Why Kiribatian farmer, Ioane Teitiota, declared himself to be the world’s first ever Climate change refugee
|May 15th, 2014|
|topics:||Humans, Nature, Economy|
|tags:||climate refugee, climate-change, Kiribati Island|
The Republic of Kiribati (pronounced KIRR-i-bas) is an island nation located in the central tropical Pacific Ocean. The country consists of 32 atolls and one raised coral island dispersed over 3,500,000 square kilometers. The nation is also is one of the world’s poorest countries. It has few natural resources. Copra (the dried meat, or kernel, of the coconut used to extract coconut oil) and fish now represent the bulk of production and exports. Tourism provides more than one-fifth of GDP.
In this pour nation, that is the home to a 100 thousand natives, there is a growing concern from the effects of global warming. In fact, Kiribati is already suffering from the consequences of climate change. Sea level near Kiribati has risen and will continue to rise throughout this century. In addition to this, ocean acidification has been increasing in Kiribati’s waters and will continue to increase and threaten coral reef ecosystems.
Under these grave conditions, one Kiribatian farmer, Ioane Teitiota, has made a dramatic move – he left the nation and declared himself to be the world’s first ever Climate change refugee. Since 2010, Mr. Teitiota, 37, has claimed he is the victim of “passive persecution” in his homeland as rising sea levels salinate or engulfs the tiny nation. He claims that his government is unable to protect his “right to life” and that of his New Zealand-born children. Unfortunately, the New Zealand courts disagree. The Court of Appeal has labeled his case “fundamentally misconceived.”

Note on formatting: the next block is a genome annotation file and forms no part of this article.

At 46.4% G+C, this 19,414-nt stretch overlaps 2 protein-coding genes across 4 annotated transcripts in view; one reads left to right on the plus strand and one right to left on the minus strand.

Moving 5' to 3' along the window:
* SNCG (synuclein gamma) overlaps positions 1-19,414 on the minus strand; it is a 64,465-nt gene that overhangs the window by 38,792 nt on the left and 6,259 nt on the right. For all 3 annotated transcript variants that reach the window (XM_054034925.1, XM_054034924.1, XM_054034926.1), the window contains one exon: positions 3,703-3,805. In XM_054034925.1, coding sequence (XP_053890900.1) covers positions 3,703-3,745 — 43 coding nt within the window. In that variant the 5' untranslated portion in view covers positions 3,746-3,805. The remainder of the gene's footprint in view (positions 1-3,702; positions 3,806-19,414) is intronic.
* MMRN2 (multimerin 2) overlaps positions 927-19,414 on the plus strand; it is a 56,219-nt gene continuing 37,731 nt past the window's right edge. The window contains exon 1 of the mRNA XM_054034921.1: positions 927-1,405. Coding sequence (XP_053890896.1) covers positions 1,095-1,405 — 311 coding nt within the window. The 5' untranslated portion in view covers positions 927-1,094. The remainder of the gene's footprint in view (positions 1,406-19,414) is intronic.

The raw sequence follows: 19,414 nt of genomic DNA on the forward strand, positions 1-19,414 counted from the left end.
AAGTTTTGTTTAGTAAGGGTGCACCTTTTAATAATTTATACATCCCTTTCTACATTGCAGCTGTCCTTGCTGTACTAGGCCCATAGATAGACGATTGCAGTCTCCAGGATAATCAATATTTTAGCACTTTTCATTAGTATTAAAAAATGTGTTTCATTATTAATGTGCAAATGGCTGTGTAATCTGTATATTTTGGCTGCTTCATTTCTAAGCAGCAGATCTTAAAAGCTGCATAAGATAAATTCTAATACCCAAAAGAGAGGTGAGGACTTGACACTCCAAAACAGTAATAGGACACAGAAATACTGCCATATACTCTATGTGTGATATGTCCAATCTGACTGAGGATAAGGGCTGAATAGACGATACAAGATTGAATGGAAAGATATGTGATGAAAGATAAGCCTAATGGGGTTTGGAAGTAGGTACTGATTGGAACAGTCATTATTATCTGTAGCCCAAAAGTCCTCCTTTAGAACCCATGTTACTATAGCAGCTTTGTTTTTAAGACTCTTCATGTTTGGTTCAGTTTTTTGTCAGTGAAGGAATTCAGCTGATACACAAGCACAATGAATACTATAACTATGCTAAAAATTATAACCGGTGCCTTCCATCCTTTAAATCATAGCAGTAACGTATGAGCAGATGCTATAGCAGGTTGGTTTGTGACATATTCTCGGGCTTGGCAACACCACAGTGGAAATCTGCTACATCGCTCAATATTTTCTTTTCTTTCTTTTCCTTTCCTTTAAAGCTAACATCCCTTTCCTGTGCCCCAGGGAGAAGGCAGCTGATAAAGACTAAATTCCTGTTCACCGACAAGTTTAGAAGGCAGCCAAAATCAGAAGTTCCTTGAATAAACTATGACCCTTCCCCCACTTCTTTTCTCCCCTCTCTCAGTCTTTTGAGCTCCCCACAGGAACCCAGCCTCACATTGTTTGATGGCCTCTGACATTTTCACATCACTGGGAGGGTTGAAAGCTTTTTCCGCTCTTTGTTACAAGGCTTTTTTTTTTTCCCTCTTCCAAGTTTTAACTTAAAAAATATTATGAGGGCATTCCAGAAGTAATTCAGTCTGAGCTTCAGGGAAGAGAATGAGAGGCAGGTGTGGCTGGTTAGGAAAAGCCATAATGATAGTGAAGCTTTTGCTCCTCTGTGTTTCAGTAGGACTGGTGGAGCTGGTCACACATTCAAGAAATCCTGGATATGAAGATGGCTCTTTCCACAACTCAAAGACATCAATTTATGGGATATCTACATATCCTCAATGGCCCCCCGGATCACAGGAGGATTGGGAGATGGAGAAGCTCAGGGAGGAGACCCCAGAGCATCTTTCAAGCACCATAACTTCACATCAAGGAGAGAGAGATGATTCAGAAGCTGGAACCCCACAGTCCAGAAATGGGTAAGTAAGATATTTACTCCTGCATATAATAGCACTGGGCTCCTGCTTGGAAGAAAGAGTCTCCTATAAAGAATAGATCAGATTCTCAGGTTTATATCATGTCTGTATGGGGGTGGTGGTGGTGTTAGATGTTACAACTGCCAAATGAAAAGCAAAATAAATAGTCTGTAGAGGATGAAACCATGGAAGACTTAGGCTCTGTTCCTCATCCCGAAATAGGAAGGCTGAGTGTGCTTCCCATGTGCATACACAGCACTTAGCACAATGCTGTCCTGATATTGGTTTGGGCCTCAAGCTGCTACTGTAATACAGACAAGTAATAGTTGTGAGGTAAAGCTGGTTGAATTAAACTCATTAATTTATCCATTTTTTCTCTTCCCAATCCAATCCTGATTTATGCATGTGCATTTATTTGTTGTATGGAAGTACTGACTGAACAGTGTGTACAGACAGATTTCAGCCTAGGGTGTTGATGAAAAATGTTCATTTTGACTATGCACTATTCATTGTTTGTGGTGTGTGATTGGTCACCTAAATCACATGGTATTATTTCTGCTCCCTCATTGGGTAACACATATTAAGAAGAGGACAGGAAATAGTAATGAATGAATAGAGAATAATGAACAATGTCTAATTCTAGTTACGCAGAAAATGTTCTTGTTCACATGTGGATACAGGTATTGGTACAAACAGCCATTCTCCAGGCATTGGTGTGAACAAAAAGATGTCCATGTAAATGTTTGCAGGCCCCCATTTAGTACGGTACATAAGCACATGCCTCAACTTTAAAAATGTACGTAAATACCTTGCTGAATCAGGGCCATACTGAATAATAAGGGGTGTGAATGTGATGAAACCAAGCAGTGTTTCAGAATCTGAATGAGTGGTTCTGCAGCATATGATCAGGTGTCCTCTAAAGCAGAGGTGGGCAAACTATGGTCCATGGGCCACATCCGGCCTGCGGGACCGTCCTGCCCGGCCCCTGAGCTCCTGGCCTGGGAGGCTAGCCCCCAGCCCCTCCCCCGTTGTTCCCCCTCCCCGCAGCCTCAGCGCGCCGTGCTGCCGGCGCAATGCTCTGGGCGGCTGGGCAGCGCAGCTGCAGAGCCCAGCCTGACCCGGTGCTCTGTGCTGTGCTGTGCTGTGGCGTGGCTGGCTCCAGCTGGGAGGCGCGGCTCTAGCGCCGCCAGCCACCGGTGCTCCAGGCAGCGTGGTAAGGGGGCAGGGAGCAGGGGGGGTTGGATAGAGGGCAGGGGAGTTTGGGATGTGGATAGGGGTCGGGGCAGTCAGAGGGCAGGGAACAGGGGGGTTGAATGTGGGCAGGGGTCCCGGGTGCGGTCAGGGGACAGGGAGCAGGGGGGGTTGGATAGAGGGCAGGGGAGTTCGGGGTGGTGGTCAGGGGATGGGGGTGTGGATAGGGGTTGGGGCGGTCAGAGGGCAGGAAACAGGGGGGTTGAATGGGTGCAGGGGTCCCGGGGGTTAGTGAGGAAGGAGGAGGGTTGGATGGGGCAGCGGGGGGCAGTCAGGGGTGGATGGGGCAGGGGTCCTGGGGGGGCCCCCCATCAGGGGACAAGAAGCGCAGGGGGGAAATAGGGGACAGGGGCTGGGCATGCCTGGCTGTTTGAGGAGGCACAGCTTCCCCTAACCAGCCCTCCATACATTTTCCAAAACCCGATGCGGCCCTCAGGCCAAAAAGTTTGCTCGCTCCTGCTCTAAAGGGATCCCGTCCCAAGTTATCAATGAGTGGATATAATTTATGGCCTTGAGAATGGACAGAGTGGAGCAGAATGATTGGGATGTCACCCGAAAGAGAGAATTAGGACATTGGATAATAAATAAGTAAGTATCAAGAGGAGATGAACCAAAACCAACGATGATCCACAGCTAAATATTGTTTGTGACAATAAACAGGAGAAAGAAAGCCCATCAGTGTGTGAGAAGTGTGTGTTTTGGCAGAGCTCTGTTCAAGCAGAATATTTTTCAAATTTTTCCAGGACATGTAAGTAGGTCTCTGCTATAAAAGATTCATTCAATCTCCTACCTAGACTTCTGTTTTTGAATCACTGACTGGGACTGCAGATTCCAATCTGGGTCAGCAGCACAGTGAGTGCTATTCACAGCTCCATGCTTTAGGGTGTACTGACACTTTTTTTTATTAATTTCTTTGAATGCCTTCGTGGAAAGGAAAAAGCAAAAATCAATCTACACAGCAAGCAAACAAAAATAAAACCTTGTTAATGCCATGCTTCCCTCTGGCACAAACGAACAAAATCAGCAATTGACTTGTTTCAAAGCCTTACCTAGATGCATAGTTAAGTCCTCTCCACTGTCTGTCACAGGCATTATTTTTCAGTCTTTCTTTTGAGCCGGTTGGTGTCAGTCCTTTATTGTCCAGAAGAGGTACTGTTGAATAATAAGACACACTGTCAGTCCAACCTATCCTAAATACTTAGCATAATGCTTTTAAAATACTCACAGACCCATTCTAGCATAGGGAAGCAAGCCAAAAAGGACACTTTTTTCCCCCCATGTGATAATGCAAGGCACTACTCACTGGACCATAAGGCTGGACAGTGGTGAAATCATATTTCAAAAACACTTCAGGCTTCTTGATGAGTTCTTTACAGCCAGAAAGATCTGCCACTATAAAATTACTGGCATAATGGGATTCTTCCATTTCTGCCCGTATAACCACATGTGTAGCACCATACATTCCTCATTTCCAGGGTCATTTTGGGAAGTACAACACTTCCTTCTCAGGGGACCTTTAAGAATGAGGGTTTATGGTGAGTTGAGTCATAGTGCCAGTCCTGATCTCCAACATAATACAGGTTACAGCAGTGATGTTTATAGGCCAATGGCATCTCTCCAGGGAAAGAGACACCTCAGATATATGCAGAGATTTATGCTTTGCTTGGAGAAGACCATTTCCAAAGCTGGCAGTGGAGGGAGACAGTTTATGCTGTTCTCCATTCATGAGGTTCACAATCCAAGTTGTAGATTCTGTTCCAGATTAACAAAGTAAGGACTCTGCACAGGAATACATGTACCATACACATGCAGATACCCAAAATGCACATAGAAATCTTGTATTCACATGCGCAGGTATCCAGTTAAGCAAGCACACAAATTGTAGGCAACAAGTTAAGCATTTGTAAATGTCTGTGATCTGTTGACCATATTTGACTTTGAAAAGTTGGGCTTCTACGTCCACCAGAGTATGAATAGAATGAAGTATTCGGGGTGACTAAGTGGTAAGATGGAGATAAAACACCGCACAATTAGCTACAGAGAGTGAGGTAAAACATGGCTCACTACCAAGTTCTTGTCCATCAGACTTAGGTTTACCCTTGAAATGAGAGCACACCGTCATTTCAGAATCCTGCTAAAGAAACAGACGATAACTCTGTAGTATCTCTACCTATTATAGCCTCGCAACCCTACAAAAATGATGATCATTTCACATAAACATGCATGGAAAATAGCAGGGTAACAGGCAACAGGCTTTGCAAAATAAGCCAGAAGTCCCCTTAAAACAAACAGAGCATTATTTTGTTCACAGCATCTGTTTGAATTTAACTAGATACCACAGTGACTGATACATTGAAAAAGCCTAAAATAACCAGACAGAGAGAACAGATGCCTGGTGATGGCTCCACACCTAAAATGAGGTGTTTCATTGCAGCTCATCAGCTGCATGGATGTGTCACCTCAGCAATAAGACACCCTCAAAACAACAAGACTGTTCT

Mr. Teitiota was a subsistence farmer in Kiribati. However, the atoll and island chain has faced an increase in storm surges and coastal erosion, as well as increased groundwater salination due to the effects of rising sea levels. Water salinity and the loss of arable land to the sea are making it ever more difficult to grow crops out of what was already poor soil. Kiribati has been very vocal on the issue of climate change, calling on the world’s developed nations to accept responsibility for global warming and assist those countries that are already beginning to suffer from its effects. The Kiribati government has also gone so far as to purchase land in Fiji as a last-resort resettlement measure should the country is rendered uninhabitable.
Despite this, it seems that the New Zealand courts have been wary of setting a precedent for refugee claims on the basis of climate change. Mr. Teitiota’s case has already been rejected by the New Zealand Immigration and Protection Tribunal and the High Court. In handing down its decision, the Court of Appeal cautioned that if the case was accepted, “at a stroke, millions of people who are facing medium-term economic deprivation, or the immediate consequences of natural disasters or warfare … would be entitled to protection under the Refugee Convention.” It also noted that “his position does not appear to be different from that of any other Kiribati national.”
So what’s in store for the first climate refugee? It seems that Teitiota is going to head to the United Nations Human Rights Committee in Geneva. Though his success is crucial to future cases, it is hard to believe that in the future governments around the world will be able to stop the ever growing flow of Climate refugees escaping by millions from their lands. What do you think, should Teitiota be recognized as the first of many to come?
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